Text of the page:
Brokers buying misleading leads could be found liable under ASA and FCA advertising rules
Lead generation websites are pretending to be leading insurance brands in order to dupe customers into applying for life insurance, COVER understands.
Google searches are sending customers to portals which are using well-known life insurance brands on their sites to entice consumers to start quotes.
Brokers who purchase leads appropriated fraudulently could be found liable under ASA advertising rules, which stipulate, under rule 2.1 of the CAP Code, that ‘marketing communications should be obviously identifiable as such and must not falsely claim or imply that the marketer is acting for purposes outside of its trade'.
The ACA has also said that advertisers should not allow their affiliates to have free rein over the content of ads and that this does not excuse them from complying with the CAP Code.
The FCA guidance on advertisement states that promotions must be ‘fair, clear and not misleading' and it is clear many lead generation firms are not including an FCA number as part of footings.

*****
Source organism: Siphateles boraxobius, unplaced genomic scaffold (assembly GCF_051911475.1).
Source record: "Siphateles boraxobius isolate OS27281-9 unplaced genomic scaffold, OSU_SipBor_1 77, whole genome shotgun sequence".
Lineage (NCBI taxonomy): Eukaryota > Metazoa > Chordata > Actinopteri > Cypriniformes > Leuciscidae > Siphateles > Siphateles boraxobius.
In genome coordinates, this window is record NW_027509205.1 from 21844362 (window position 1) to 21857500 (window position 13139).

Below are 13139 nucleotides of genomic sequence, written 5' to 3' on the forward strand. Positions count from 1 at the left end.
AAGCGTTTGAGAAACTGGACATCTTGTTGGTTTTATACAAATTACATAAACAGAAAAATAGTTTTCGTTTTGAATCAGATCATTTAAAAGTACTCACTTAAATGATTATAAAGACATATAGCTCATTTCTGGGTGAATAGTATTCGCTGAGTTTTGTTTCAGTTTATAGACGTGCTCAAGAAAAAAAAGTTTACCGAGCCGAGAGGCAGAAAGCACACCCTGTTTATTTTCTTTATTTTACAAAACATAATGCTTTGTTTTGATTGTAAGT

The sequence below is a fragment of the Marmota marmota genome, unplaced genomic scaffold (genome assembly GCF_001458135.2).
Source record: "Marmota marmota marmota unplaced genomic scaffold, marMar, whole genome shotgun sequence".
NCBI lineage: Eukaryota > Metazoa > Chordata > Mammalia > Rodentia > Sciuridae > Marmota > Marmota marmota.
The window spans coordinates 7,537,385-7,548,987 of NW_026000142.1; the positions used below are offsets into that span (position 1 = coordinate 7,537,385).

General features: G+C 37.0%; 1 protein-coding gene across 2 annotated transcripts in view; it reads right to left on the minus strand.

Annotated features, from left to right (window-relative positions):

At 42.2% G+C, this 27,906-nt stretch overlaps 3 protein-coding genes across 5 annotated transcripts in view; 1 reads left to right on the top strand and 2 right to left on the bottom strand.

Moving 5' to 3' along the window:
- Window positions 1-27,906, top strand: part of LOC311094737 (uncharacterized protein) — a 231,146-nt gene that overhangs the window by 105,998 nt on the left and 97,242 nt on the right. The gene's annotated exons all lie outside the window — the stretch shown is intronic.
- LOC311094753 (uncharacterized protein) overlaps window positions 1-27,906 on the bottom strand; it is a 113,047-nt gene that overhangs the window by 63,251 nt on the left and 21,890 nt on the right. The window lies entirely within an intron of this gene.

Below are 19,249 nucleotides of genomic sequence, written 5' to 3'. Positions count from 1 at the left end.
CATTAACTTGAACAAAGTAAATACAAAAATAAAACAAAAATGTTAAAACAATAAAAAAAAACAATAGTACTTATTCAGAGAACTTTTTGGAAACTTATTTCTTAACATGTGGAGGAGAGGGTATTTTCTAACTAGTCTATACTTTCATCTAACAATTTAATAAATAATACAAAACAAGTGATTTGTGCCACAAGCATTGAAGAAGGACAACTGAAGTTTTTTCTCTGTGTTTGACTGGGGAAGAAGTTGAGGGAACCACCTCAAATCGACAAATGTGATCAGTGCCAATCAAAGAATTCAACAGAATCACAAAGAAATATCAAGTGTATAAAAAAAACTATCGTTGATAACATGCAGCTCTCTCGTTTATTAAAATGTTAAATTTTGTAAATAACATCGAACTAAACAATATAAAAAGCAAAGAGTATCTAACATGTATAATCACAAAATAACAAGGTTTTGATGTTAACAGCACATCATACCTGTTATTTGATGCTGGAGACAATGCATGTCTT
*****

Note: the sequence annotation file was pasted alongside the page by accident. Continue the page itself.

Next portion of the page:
Because life insurance is regulated, the FCA rules state that firms need to be directly authorised or an appointed representative (IAR) for the firm they are introducing. Therefore liability sits with the buyer of the leads in the eyes of the FCA as firms ‘must take reasonable steps' to ensure financial promotion is not misleading.
Lastly, COVER understands that there are question marks around the validity of the ICO numbers registered to some lead generation websites.
Alain Desmier, managing director of Contact State, an advertising intelligence platform said: "The adverts that have appeared and increased in the last few days have been created to trick the consumer into believing they are applying directly to an insurer. This has to stop and intermediaries need to find out if they are indirectly buying leads from these illegal sites."
Desmier added that he had taken a number of panicked calls from major insurance brands recently due to more "rogue suppliers" entering the market to capitalise on COVID-19.
"The only way we can truly protect insurance consumers in this uncertain time is to work together, share information and set up an official certification process that ensures no consumer can be tricked into giving their details away," he said.
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